Many of the far-right extremists have taken to fighting against black lives matter. However, the majority of the people fighting against it are doing so because of the threat black lives matter poses to the status quo, not necessarily because of opposition to the movement itself. In the last two years, there has been a rise in violent extremist organizing, as well as incidents targeting specific groups or minorities. Anti-government, white nationalist extremist groups are on the rise. These groups employ violence to not only further their cause but draw people into the movement, as well. Certain websites, like QAnon, are used by these organizations to spread their messages as well as encourage others to spread disinformation across other social media sites.

Q: Old school terrorism just involved damage to property, and explicitly did not entail murder. Could a group that only commits property damage still be considered an extremist fringe group?
A: Absolutely. The threat of violence is enough to put you into the category of questioning your motives.

Q: Has there been a spike in the number of armed protestors under the current presidential administration, as compared to previous administrations?
A: I am not sure what the number of arm protestors was under Obama. But there was a rise in hate groups after he was elected. Although, it’s really unusual to see armed protestors at any event. In general, law enforcement and local communities do not approve of any armed protestors. It’s a very destabilizing presence, especially in an era of such extreme gun violence. It’s shocking to me the number of armed protestors we are seeing, and it is shocking to me that the police haven’t tried to step in and ask these people to put their guns away.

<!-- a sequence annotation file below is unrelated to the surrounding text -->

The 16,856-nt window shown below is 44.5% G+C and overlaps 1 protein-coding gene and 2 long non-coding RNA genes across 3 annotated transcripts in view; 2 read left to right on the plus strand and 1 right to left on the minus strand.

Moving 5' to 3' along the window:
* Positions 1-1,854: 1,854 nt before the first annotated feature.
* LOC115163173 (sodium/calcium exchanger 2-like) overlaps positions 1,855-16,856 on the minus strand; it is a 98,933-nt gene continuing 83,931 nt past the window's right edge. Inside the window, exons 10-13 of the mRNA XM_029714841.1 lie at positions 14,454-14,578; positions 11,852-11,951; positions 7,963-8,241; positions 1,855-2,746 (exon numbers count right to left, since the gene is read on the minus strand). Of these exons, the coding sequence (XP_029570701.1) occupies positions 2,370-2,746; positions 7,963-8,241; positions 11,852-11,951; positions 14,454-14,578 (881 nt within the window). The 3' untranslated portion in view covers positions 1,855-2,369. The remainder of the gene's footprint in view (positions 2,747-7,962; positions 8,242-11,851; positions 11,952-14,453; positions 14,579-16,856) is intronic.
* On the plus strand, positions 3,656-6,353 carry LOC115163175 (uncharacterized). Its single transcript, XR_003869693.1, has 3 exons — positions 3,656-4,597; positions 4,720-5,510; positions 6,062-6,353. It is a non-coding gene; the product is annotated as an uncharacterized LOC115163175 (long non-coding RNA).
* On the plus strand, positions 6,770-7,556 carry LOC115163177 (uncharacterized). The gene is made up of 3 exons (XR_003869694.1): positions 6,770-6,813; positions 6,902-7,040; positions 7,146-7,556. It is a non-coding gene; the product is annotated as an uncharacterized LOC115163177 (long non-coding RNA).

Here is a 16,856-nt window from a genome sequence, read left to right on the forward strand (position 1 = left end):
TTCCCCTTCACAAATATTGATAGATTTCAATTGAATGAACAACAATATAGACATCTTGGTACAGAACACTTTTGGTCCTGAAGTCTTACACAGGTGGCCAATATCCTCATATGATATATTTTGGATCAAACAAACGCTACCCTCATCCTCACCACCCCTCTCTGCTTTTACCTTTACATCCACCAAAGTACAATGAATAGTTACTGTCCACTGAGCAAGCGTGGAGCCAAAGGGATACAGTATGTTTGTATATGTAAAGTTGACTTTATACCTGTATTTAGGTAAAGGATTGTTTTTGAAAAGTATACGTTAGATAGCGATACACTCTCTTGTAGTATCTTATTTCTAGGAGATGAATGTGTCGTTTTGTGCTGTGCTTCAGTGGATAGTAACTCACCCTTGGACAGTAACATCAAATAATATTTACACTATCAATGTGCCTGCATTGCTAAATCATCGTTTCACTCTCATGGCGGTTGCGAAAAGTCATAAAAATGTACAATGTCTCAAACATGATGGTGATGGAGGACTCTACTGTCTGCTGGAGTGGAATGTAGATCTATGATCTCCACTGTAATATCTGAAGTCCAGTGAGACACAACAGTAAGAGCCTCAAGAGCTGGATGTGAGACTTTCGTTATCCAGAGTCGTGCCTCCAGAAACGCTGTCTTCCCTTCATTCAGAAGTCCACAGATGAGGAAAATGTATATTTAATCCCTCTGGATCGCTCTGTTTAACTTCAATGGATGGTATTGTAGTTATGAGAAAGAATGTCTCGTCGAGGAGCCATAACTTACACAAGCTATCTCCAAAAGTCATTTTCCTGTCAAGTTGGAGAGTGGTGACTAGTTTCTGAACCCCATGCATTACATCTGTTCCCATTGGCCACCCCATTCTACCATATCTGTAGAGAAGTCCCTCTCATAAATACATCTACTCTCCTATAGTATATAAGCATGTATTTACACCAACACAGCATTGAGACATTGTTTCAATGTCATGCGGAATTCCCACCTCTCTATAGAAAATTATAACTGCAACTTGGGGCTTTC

Q: What is the role of the internet in this?
A: The internet is just another forum. It’s just another way to communicate. If we weren’t on the internet, we’d be writing letters. If we weren’t writing letters, we’d be sending smoke signals. As humans, we are always inclined to communicate, and always inclined to spread our ideas and to receive validation. So, the internet is just another communication tool.

Q: What about economic inequality and how is this potentially influencing fringe groups?
A: There is some research that suggests that the majority of men who are attracted to fringe movements, like these particular alt-right, neo-nationalist movements, and I’m not being sexist, I say “men” because empirically, it is predominantly white men who join these movements and it is predominantly working-class men who feel like they have been disadvantaged economically and like other groups are surpassing them in economic attainment and like they are being left behind. So, economic drivers are a very credible variable when looking at why an individual is attracted to fringe movements.

If you would like to learn more about this topic more in depth, or hear more answers from the Q&A, please check out the full video.

Dr. Casserleigh is a professor in the Emergency Management and Homeland Security Department at Florida State University, and a Senior Fellow at the Center for Disaster Risk Policy. You can learn more about Dr. Casserleigh here.

The feature image is from Flickr.